If you’re thinking to yourself, “Stainless steel is good stuff! It doesn’t mark or stain!” then all I can tell you is that not all stainless is created equal. 409 can degrade and deteriorate just like mild steel can. 409 is common and cheap to make, so it is the choice for many budget exhaust systems. Its lifespan is probably much shorter than you would think. If you live in an area with variable weather, frequent grime and grit, or even lots of salt, the lifespan will be significantly shortened.
409 lacks chromium and nickel, which provide much-needed corrosion resistance for something that is under your car and constantly exposed to high temperatures and the elements of nature.
304 stainless has a higher chromium and nickel content (around 20%, and 10% nickel), which makes it nearly impervious to rusting and corrosion. Additionally, the low ferrous content gives it an awesome gold color when exposed to heat over time. The weight difference between the two is negligible and depends on how thick the sidewall of material used is.
Top-end stainless steel exhausts are most commonly made from 304.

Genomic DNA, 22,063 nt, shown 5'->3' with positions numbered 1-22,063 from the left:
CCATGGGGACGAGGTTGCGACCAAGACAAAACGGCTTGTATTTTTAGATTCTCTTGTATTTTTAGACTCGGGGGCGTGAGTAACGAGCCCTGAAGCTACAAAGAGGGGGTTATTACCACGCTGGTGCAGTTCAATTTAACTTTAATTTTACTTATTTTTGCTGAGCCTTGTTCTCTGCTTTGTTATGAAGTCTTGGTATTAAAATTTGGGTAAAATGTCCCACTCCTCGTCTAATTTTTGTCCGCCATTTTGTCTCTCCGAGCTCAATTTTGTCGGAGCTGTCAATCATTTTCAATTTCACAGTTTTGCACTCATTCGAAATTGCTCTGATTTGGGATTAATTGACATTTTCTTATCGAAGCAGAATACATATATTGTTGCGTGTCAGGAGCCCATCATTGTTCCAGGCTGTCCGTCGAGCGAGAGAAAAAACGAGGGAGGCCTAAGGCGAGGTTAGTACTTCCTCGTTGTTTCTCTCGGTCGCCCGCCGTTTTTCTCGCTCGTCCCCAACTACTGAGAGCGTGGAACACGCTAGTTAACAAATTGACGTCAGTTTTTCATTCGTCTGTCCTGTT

Stainless exhausts generally sound similar or identical to mild steel exhaust. The difference is that stainless systems are mandrel bent, which allows for better flow. Stainless exhausts are a great choice for cost-effective products, but you’ll need to ensure that you’re getting what is advertised. Some companies advertise their systems as 304 stainless, but only the muffler or tip is made from the advertised material. Many times, you will find that the resonators and the flanges are made of 409 instead of 304, as well. Read the fine print and ask questions if the manufacturer does not specify.
Titanium exhausts, on the other hand, have the best of everything going for them.